Stephen Morgan MP has raised concerns in the House of Commons today over the adequacy of funding for school buildings and worrying research suggesting that 94% of teachers are paying for essential classroom supplies, according to a National Education Union/TES report.
Member of Parliament, Stephen Morgan, used Education Questions to highlight recent research which found that 94% of teachers are being forced to purchase basic school supplies for their pupils, including in his constituency of Portsmouth South.
Mr Morgan told the Secretary of State for Education, Justine Greening, and her minister, the Rt Hon Nick Gibb MP, that ‘hard-working staff at schools in Portsmouth are buying glue sticks’ for children in the city and asked whether the Minister ‘still maintains that Portsmouth schools have enough money and resources?’
According to the Institute for Fiscal Studies, Government education cuts will mean a 4.6 per cent cuts for schools between 2015 and 2018. The severity of cuts means there are over half a million primary-age children now in large classes over 30, with around 40,000 pupils being taught in classes of 36 or more.
Stephen Morgan MP, said:
“Local schools in Portsmouth are raising numerous issues with me ranging from lack of funding for essential school building works, to a lack of funding for vital equipment.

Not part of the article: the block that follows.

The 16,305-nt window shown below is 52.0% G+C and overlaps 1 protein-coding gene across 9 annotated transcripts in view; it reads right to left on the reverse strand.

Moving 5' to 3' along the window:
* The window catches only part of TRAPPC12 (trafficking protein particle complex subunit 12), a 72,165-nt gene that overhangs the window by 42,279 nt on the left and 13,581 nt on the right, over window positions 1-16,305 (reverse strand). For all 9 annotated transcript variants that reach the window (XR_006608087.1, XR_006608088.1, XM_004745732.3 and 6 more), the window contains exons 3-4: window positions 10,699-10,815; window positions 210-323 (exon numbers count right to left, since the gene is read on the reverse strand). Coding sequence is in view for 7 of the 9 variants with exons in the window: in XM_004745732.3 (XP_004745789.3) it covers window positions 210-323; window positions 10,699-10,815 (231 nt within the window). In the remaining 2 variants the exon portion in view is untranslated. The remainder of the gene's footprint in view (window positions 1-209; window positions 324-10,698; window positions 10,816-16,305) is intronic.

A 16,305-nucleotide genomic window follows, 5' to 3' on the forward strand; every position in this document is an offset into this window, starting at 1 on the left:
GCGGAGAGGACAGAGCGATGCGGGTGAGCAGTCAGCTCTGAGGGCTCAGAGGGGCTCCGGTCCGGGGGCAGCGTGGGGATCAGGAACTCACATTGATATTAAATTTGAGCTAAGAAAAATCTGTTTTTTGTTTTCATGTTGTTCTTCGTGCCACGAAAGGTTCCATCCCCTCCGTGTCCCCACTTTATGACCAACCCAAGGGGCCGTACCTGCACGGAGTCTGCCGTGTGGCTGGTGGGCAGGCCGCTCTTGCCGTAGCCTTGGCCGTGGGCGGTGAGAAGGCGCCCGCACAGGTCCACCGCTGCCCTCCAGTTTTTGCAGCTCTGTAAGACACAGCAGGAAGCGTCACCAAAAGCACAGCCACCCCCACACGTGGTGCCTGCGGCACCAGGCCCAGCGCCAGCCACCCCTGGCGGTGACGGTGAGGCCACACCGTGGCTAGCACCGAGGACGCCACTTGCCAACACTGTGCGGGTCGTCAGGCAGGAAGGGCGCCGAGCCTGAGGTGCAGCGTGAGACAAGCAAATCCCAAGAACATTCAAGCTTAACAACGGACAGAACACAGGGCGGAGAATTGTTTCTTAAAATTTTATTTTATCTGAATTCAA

We are seeing budgets cuts for our schools for the first time in twenty years and this is having a devastating impact in our city. I remain committed to giving our schools a strong voice in Westminster.
It is absolutely disgraceful that children are having to rely on the generosity of staff in order to receive basic supplies such as pencils and glue-sticks. What is particularly outrageous is that the Tories are passing the buck to overstretched teachers whose pay they continue to cap below inflation.
The response I received from the Government today was typically disappointing. Instead of answering my question, the Minister simply talked about parents paying for school trips and changes to the curriculum. Children and teachers in Portsmouth are facing a real crisis and deserve far better”.